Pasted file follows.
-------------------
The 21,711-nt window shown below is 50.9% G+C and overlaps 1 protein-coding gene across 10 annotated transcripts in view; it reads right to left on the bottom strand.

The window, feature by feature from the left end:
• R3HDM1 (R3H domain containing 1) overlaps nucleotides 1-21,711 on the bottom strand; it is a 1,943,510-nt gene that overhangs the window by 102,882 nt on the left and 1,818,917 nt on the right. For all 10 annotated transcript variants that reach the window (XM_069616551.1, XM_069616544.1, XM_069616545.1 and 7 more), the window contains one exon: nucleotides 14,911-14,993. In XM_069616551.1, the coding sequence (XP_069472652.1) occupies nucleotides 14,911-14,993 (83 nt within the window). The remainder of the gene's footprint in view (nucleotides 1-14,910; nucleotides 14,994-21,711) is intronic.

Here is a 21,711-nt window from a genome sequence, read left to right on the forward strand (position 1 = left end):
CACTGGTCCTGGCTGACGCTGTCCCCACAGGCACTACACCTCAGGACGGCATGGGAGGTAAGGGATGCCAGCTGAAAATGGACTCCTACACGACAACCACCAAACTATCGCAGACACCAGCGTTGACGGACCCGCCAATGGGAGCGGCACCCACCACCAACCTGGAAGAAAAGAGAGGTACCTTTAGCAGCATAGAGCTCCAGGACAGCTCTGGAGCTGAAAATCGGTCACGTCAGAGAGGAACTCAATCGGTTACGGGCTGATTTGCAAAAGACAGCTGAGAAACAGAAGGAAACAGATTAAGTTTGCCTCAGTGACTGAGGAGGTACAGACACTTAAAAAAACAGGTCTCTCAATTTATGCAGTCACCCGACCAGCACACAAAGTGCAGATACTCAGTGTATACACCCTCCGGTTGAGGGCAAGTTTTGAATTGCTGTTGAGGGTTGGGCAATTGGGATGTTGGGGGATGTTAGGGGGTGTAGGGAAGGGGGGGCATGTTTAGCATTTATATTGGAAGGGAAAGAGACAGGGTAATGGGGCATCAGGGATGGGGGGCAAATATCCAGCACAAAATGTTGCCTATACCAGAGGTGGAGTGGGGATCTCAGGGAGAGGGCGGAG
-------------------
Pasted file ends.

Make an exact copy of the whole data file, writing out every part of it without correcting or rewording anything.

The 21,711-nt window shown below is 50.9% G+C and overlaps 1 protein-coding gene across 10 annotated transcripts in view; it reads right to left on the bottom strand.

The window, feature by feature from the left end:
• R3HDM1 (R3H domain containing 1) overlaps nucleotides 1-21,711 on the bottom strand; it is a 1,943,510-nt gene that overhangs the window by 102,882 nt on the left and 1,818,917 nt on the right. For all 10 annotated transcript variants that reach the window (XM_069616551.1, XM_069616544.1, XM_069616545.1 and 7 more), the window contains one exon: nucleotides 14,911-14,993. In XM_069616551.1, the coding sequence (XP_069472652.1) occupies nucleotides 14,911-14,993 (83 nt within the window). The remainder of the gene's footprint in view (nucleotides 1-14,910; nucleotides 14,994-21,711) is intronic.

Here is a 21,711-nt window from a genome sequence, read left to right on the forward strand (position 1 = left end):
CACTGGTCCTGGCTGACGCTGTCCCCACAGGCACTACACCTCAGGACGGCATGGGAGGTAAGGGATGCCAGCTGAAAATGGACTCCTACACGACAACCACCAAACTATCGCAGACACCAGCGTTGACGGACCCGCCAATGGGAGCGGCACCCACCACCAACCTGGAAGAAAAGAGAGGTACCTTTAGCAGCATAGAGCTCCAGGACAGCTCTGGAGCTGAAAATCGGTCACGTCAGAGAGGAACTCAATCGGTTACGGGCTGATTTGCAAAAGACAGCTGAGAAACAGAAGGAAACAGATTAAGTTTGCCTCAGTGACTGAGGAGGTACAGACACTTAAAAAAACAGGTCTCTCAATTTATGCAGTCACCCGACCAGCACACAAAGTGCAGATACTCAGTGTATACACCCTCCGGTTGAGGGCAAGTTTTGAATTGCTGTTGAGGGTTGGGCAATTGGGATGTTGGGGGATGTTAGGGGGTGTAGGGAAGGGGGGGCATGTTTAGCATTTATATTGGAAGGGAAAGAGACAGGGTAATGGGGCATCAGGGATGGGGGGCAAATATCCAGCACAAAATGTTGCCTATACCAGAGGTGGAGTGGGGATCTCAGGGAGAGGGCGGAG